There is a great deal at stake in next year's election. We are entering the fourth year of a disastrous economic downturn that requires us to return to the principles of free enterprise, hard work and innovation. Senator Brown has made it his mission to reduce taxes, spending, over-regulation and the size of government – all of which are making economic recovery more difficult. His top priority has been and will continue to be putting America back to work. His ambitious jobs agenda contains legislation to cut red tape and taxes, expand job opportunities for veterans, and give millions of underwater homeowners the opportunity to save thousands of dollars a year by refinancing at lower interest rates. He has been a leader for our local biotech, healthcare and fishing industries.
Senator Brown was deeply moved by his experience in Afghanistan this summer, where he requested that he be able to fulfill his National Guard training and served side-by-side with military members from Massachusetts and around the country. As a 31-year member of the National Guard, with the rank of lieutenant colonel, Senator Brown's unique perspective on matters affecting national security, our military and veteran community was strengthened by the boots-on-the-ground look at the nature of the war on terror. He also came away with a new appreciation for the service and sacrifice of the many people who are fighting so we can enjoy our freedoms at home.
We head into the final quarter of 2011 in strong shape for next year's re-election campaign. Senator Brown has great personal attributes and high job approval numbers. He's viewed as an honest broker who connects with people because he's an open-minded and independent thinker who does what's best for Massachusetts. One of the year's highlights was the publication of Senator Brown's memoir, "Against All Odds," a New York Times bestseller that chronicled Senator Brown's difficult childhood of physical abuse and broken homes. The story of a young Scott Brown -- who was shunted from one home to another, seventeen times over his first eighteen years -- overcoming the odds in his rise to national prominence has further endeared him to voters.
Fundraising over the last year has been especially solid. Although we have yet to report our Q3 numbers, Senator Brown had amassed a war chest of nearly $10 million through the first half of the year. This is largely due to our success in building an impressive Massachusetts-based finance team and to the tremendously positive response we have received from the people of Massachusetts as we have shifted the focus of our fundraising to in-state events as opposed to the largely out-of-state online donations that fueled the 2010 Special U.S. Senate election. We anticipate the Democratic nominee will be well-funded and be the beneficiary of millions of dollars in third-party spending by outside special interests whose discredited attacks have continued in the 20 months since Scott’s election.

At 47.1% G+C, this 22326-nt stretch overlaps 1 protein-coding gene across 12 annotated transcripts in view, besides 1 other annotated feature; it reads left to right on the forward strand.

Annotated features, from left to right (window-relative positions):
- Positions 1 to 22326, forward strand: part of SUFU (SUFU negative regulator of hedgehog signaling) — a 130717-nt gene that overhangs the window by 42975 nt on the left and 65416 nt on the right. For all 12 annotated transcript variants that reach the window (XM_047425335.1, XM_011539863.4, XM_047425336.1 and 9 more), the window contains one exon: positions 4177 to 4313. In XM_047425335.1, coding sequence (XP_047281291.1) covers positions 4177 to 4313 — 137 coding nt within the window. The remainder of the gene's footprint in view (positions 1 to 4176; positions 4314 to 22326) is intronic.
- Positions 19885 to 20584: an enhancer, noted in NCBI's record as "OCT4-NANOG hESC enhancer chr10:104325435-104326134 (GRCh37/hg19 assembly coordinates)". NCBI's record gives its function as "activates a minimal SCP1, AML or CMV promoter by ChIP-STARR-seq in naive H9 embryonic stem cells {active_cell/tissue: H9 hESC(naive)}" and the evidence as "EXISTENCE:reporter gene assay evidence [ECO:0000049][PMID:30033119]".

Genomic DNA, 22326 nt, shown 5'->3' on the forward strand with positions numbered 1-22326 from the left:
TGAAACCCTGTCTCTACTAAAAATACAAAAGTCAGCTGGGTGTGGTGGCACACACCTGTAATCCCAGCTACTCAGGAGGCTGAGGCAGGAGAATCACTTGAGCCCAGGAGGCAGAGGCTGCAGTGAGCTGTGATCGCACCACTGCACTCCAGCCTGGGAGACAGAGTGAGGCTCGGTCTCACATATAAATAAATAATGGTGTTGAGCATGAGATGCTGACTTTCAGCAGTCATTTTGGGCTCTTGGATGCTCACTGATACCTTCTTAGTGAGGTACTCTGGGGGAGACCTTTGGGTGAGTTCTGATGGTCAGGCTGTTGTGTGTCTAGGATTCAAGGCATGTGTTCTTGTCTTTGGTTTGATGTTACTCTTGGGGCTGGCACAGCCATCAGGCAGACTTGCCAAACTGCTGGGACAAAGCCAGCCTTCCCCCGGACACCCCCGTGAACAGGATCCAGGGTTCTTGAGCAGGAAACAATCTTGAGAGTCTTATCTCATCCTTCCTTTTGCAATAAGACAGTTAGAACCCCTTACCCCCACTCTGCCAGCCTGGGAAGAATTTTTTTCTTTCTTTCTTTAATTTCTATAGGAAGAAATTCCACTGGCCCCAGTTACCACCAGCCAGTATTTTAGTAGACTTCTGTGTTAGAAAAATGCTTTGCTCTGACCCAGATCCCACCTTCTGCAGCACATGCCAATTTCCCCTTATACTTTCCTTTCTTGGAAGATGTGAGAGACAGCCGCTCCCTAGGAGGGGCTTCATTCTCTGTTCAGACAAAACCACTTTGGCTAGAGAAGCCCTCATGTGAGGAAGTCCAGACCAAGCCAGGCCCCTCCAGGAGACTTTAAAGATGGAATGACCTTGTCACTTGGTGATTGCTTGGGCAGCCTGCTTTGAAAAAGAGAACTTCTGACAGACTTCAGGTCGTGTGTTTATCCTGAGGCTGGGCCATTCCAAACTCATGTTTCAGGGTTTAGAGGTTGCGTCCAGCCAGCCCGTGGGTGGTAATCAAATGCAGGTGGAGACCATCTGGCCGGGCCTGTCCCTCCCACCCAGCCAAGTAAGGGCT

The political environment for a Republican running in Massachusetts is generally thought to be difficult, but the standing of Democrats has been steadily deteriorating due to the bad economy and a widespread culture of corruption that is alienating the state's voters. Recently, former House Speaker Sal DiMasi was sentenced to eight years in prison for taking a hidden share in a state contract -- the third Democratic speaker in a row to resign in shame. Following DiMasi's sentencing, a former probation commissioner and the top aide to former State Treasurer Tim Cahill were indicted in a patronage scandal. The effect has been to up "the sliminess index" on Beacon Hill, as Boston Globe columnist Joan Vennochi put it.
On the jobs front, the national unemployment rate has risen to 9.1%, creating misery for millions of people across the country. While the Massachusetts rate is below the national average at 7.4%, it is still unacceptably high and well above the 4.7% rate that existed when Democrats took over the governor's office five years ago. It also does not include hundreds of thousands of people who have either stopped looking for employment, or are employed in part-time jobs when they really want full-time work.
As the outsider party in Massachusetts, Republicans have enjoyed a resurgence. Last month, Keiko Orrall, a Republican, won a special election to the Massachusetts House, putting the 12th Bristol seat in GOP hands for the first time in more than 30 years. Prior to that, in May, Republican Peter Durant defeated Democrat Geraldo Alicea in a special election for the 6th Worcester district. The results of these two special elections increased the Republican numbers in the House to 33, building on substantial gains made in last year's election.
Whomever Democrats nominate for U.S. Senate next September will invariably support the same failed tax, borrow and spend policies that keep our economy teetering on the brink of recession, millions of Americans in the unemployment line, and which voters in the state are rejecting at every opportunity.
They will have engaged in a year-long highly public battle to position themselves as the candidate most appealing to liberal base primary voters. Although Democrats outnumber Republicans by a wide margin in the state, their numbers pale in comparison to the growing number of independent voters who now make up a majority of registered voters. A long, divisive and expensive Democrat primary will undoubtedly produce a hard-left ideologue whose out-of-touch philosophy will be out-of-step with these voters
Further, a large proportion of Democratic general election voters will be more moderate and conservative ethnic and working-class voters who appreciate Scott Brown’s common-man appeal and common-sense policies. They helped deliver victory to Scott in 2010 and will be a key group within Scott Brown’s winning coalition in 2012.